dicates the shelter wall in erected position, the same bemg formed of an elongated strip 11 of suitable or desired length and Width of a relatively thick relatively stiff resilient plastic material which has been pre-tensed to tend to wind itself into a roll as indicated by the numeral 12 in FIG. 9. The sheet 11 will assume a natural arcuate form as shown in FIG. 1 when unrolled and supported vertically, and will upon removal of the supports naturally reassume the roll form of FIG. 9. The degree of curvature of the unrolled sheet or shelter wall is of course variable according to the positioning of the supporting posts 13. But the characteristic of the pre-tensed sheet to tend to reassume its rolled up shape assures an arcuate form to the shelter wall 10 when it is supported by the spaced posts 13. It is also obvious that the erected wall 10 will possess a degree of rigidity absent from a wall made of a canvas or other similar or woven fabric, or even of a flat sheet of plastic material, and the wall 10 is also impervious to air or Wind as well as water or moisture.
When the shelter is erected with the convex side thereof facing into the Wind, it is obvious that the oncoming wind will be deflected smoothly in opposite directions along the wall so that its force is weakened as far as any tendency to overturn the wall is concerned. And of course persons positioned within the'space on the concave side of the wall are well protected from the wind, since in the erection of the wall its lower edge is positioned either flush with the surface of the beach sand or even imbedded therein for a distance.
One example of supporting posts is illustrated at 13, having ball-headed screws or fasteners 14- vertically spaced along one side thereof. These fasteners have balls 15 on their outer ends and adjacent thereto annular grooves 16. At longitudinally spaced intervals the Wall 10 is provided with similarly spaced eyelet-forming grommets 17. The fasteners 14 in the form illustrated are preferably entirely made of a pliable plastic material. Thus, to attach the sheet or wall to the post it is necessary only to force the eyelet 17 past the yieldable ball 15 into the position shown in FIG. 5.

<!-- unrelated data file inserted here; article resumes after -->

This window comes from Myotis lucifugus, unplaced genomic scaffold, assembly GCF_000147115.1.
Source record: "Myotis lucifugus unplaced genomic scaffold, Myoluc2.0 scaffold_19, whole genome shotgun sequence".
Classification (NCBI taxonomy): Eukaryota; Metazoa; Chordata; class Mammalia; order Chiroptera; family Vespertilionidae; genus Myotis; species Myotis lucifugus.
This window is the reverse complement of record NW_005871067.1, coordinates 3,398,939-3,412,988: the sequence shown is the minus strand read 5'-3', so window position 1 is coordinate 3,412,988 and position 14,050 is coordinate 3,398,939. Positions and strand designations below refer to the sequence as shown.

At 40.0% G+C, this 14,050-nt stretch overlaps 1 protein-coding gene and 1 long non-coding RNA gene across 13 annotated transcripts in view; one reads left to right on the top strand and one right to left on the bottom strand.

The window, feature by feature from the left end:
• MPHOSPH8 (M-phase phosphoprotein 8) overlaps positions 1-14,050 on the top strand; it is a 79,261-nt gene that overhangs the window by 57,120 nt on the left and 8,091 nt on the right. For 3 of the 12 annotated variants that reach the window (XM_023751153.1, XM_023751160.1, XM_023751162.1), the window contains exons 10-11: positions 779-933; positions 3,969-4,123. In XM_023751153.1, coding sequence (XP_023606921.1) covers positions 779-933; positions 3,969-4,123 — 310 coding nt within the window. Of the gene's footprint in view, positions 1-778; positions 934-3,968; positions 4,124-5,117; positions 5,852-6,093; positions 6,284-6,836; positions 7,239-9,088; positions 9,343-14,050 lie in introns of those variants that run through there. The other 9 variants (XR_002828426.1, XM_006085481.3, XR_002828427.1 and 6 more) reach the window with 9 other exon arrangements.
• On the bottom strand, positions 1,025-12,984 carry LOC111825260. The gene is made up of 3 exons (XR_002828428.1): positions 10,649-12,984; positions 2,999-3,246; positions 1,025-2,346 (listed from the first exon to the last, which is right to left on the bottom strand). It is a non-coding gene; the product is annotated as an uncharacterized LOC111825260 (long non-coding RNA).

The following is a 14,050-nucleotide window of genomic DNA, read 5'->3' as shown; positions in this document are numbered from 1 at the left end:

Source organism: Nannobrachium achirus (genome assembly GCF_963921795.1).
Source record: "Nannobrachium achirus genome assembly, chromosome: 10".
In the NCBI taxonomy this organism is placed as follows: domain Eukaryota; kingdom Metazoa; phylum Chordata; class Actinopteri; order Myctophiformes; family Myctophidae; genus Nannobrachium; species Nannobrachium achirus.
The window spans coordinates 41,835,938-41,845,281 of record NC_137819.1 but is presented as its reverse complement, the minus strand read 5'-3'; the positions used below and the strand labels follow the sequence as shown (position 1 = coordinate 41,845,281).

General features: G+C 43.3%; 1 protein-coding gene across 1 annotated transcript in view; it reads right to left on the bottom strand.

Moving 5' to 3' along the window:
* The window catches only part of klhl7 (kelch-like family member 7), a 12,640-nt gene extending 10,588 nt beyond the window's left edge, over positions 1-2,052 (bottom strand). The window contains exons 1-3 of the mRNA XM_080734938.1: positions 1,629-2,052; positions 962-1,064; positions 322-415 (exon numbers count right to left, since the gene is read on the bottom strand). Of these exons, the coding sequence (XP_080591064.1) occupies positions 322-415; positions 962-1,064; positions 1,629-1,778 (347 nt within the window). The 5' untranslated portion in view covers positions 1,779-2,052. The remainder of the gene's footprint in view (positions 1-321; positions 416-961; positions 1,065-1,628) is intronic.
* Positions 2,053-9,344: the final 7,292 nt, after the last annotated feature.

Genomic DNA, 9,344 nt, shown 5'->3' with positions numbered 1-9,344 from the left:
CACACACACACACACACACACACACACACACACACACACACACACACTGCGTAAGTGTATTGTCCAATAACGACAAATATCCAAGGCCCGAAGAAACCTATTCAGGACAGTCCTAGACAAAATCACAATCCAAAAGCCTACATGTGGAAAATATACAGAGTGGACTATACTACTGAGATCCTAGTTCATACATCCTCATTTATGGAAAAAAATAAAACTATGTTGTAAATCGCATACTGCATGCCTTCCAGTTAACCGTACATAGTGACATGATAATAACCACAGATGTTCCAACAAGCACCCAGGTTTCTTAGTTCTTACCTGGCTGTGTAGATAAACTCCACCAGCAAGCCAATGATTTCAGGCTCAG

In the form of erected shelter illustrated the posts have been shown positioned outside the shelter wall, that is on the convex side of the wall. They may of course be positioned instead on the concave side of the wall, not shown.
In FIGS. 7 and 8 a slightly modified form of the plastic material of the wall is indicated at 11a, wherein the strip of material is provided with a plurality of longitudinal ridges or corrugations as reinforcements, 19.
In use, the posts 13 are stuck into the sand of the beach to a suflicient depth to assure their stability and, as mentioned above, the wall 10 may have its lower edge imbedded in the sand and thus prevent wind leakage under the shelter.
Thus a very practical and eflicient concavo-convex wind shelter has been provide, Whose radius of curvature is variable or adjustable depending upon the spacing of the posts in the ground, which assures stability against the wind and protection of the persons positioned within it. When dismantled the shelter forms a small and light weight mass or parcel for easy transportation. If desired, the posts may be left attached to the strip 11 when the shelter is dismantled, or they may be carried separately or even placed within the central space 18 forming the core of the rolled up strip.
The invention having thus been described, what is claimed and desired to be secured by Letters Patent is as follows:
An upright Wind shelter including an arcuate rectangular strip of relatively stiff resilient plastic material pretensed to wind itself into a roll and spaced posts secured to the strip transversely of the striphaving extensions beyond one longitudinal edge of the strip adapted to be driven into the ground, the posts having spaced tiers of ball fasteners thereon and the strip having complementarily spaced tiers of eyelet-forming grommets slipped 4 over the ball fasteners to secure the posts to the strip, the strip when unwound from the roll and with the post extensions driven into the ground forming an arcuate wall whose radius of curvature is variable and predetermined by the spacing of the posts in the ground.
References Cited in the file of this patent UNITED STATES PATENTS 1,006,796 Rupp Oct. 24, 1911 2,397,801 Mitchell Apr. 2, 1946 2,709,290 Rosenthal May 31, 1955 2,872,161 Olson Feb. 3, 1959
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|U.S. Classification||256/24, 135/87, 256/19|